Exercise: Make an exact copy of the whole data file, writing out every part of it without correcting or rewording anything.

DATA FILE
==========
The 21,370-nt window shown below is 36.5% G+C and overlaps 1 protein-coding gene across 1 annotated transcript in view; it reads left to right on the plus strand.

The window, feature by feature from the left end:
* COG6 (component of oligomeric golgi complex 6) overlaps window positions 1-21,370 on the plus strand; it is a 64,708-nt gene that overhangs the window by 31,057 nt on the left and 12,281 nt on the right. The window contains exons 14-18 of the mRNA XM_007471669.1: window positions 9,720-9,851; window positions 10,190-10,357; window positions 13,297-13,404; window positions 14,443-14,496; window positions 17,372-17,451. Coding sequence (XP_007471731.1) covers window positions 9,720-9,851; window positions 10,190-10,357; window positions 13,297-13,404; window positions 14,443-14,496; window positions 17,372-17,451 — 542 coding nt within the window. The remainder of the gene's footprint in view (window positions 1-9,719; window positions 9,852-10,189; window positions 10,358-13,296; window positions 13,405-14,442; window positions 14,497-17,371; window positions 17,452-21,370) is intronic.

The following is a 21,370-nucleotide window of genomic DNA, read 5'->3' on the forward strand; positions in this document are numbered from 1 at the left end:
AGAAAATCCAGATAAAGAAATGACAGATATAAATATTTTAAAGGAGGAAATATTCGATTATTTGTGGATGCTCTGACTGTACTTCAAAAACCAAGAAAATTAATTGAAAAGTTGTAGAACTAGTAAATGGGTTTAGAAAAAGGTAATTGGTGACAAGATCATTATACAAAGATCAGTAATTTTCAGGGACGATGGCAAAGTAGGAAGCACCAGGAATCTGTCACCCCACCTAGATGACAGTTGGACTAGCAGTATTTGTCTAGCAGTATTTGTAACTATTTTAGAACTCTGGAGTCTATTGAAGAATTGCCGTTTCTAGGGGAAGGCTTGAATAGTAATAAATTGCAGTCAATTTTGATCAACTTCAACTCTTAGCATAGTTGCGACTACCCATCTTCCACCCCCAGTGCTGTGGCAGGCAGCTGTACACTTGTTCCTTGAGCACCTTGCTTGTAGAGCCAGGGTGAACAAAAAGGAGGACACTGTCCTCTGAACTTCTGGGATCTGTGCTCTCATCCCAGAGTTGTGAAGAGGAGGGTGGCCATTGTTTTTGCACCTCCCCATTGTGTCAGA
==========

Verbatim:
The 21,370-nt window shown below is 36.5% G+C and overlaps 1 protein-coding gene across 1 annotated transcript in view; it reads left to right on the plus strand.

The window, feature by feature from the left end:
* COG6 (component of oligomeric golgi complex 6) overlaps window positions 1-21,370 on the plus strand; it is a 64,708-nt gene that overhangs the window by 31,057 nt on the left and 12,281 nt on the right. The window contains exons 14-18 of the mRNA XM_007471669.1: window positions 9,720-9,851; window positions 10,190-10,357; window positions 13,297-13,404; window positions 14,443-14,496; window positions 17,372-17,451. Coding sequence (XP_007471731.1) covers window positions 9,720-9,851; window positions 10,190-10,357; window positions 13,297-13,404; window positions 14,443-14,496; window positions 17,372-17,451 — 542 coding nt within the window. The remainder of the gene's footprint in view (window positions 1-9,719; window positions 9,852-10,189; window positions 10,358-13,296; window positions 13,405-14,442; window positions 14,497-17,371; window positions 17,452-21,370) is intronic.

The following is a 21,370-nucleotide window of genomic DNA, read 5'->3' on the forward strand; positions in this document are numbered from 1 at the left end:
AGAAAATCCAGATAAAGAAATGACAGATATAAATATTTTAAAGGAGGAAATATTCGATTATTTGTGGATGCTCTGACTGTACTTCAAAAACCAAGAAAATTAATTGAAAAGTTGTAGAACTAGTAAATGGGTTTAGAAAAAGGTAATTGGTGACAAGATCATTATACAAAGATCAGTAATTTTCAGGGACGATGGCAAAGTAGGAAGCACCAGGAATCTGTCACCCCACCTAGATGACAGTTGGACTAGCAGTATTTGTCTAGCAGTATTTGTAACTATTTTAGAACTCTGGAGTCTATTGAAGAATTGCCGTTTCTAGGGGAAGGCTTGAATAGTAATAAATTGCAGTCAATTTTGATCAACTTCAACTCTTAGCATAGTTGCGACTACCCATCTTCCACCCCCAGTGCTGTGGCAGGCAGCTGTACACTTGTTCCTTGAGCACCTTGCTTGTAGAGCCAGGGTGAACAAAAAGGAGGACACTGTCCTCTGAACTTCTGGGATCTGTGCTCTCATCCCAGAGTTGTGAAGAGGAGGGTGGCCATTGTTTTTGCACCTCCCCATTGTGTCAGA